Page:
Detroit Casino Workers Strike Nears One-Month Mark With More Negotiations Scheduled

  • Detroit casino workers negotiated with the three biggest casinos on Wednesday
  • The unions are “down to the core economic issues” and are waiting on a response
  • Las Vegas casino workers reached a tentative deal with Caesars last week
Motorcity Casino in Detroit
As the Detroit casino workers strike approaches a month, the unions continue to negotiate with the casinos. [Image:]

New contract not reached yet

The Detroit Casino Council (DCC), which is made up of UNITE HERE Local 24, UAW, Teamsters Local 1038, Operating Engineers Local 324, and Michigan Regional Council of Carpenters, said it negotiated with Detroit’s three casinos on Wednesday as strike action approaches the one-month mark. They have yet to reach the finish line, though, with more negotiations taking place this week.

down to the core economic issues

According to the DCC, they are “down to the core economic issues” and are waiting on a response to their current proposal. The DCC said that it was “absurd” that casino workers were forced out in the cold to receive a pay raise and to protect their healthcare.

The DCC used Las Vegas as an example where casino workers negotiated for contracts that included pay increases, reduced workloads, and advancements in health, safety, and technology.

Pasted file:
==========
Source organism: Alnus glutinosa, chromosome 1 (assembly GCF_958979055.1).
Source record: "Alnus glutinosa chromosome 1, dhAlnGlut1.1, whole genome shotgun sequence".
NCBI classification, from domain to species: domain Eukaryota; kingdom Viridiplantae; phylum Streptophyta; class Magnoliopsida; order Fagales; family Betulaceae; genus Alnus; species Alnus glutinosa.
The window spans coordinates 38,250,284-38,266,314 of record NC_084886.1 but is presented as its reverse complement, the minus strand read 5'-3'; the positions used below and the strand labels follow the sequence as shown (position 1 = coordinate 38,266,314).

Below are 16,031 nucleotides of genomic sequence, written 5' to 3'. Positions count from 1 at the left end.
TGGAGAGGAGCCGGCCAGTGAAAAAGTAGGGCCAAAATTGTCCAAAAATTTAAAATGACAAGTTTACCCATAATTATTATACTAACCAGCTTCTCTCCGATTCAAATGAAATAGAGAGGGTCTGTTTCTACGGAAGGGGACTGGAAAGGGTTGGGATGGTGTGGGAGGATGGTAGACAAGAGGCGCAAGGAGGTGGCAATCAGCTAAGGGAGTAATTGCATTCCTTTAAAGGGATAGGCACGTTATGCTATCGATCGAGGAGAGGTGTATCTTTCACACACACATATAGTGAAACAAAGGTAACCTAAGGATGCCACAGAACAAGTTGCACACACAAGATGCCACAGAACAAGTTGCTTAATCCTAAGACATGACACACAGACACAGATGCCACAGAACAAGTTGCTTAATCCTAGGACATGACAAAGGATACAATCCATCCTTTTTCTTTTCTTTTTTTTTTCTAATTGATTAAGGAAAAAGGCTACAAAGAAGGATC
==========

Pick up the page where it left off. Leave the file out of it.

Nearly 4,000 casino workers

In October, around 3,700 Detroit casino workers walked out after 99% of voting members from all five unions called for strike action on September 29.

This figure included dealers, food and beverage workers, and cleaners, among others. They seek higher wages to keep up with inflation, improved healthcare and retirement benefits, and job protections. The casinos hit by the strike are MGM Grand operated by MGM Resorts International, MotorCity Casino, and Hollywood Casino at Greektown operated by Penn Entertainment.

have sacrificed raises and shouldered heavier workloads”

Since the pandemic, Detroit’s casino workers “have sacrificed raises and shouldered heavier workloads so the industry could recover,” the DCC said.

Las Vegas strike

In Las Vegas, casino workers came close to strike action against the three major casino companies in the city: MGM Resorts International, Caesars Entertainment, and Wynn Resorts properties.

In September, the Culinary Union, which represents tens of thousands of hospitality workers in Sin City, announced that 95% of its members authorized a citywide strike in a bid to secure new contracts. Contracts between around 40,000 workers and some of Las Vegas’s biggest casino resorts had expired on September 15.

Last week, a deal with Caesars was reached, covering 10,000 of the 35,000 workers impacted. However, union workers still need to vote to approve the proposed Caesars contract. Deals with MGM Resorts and Wynn Resorts have yet to be reached.

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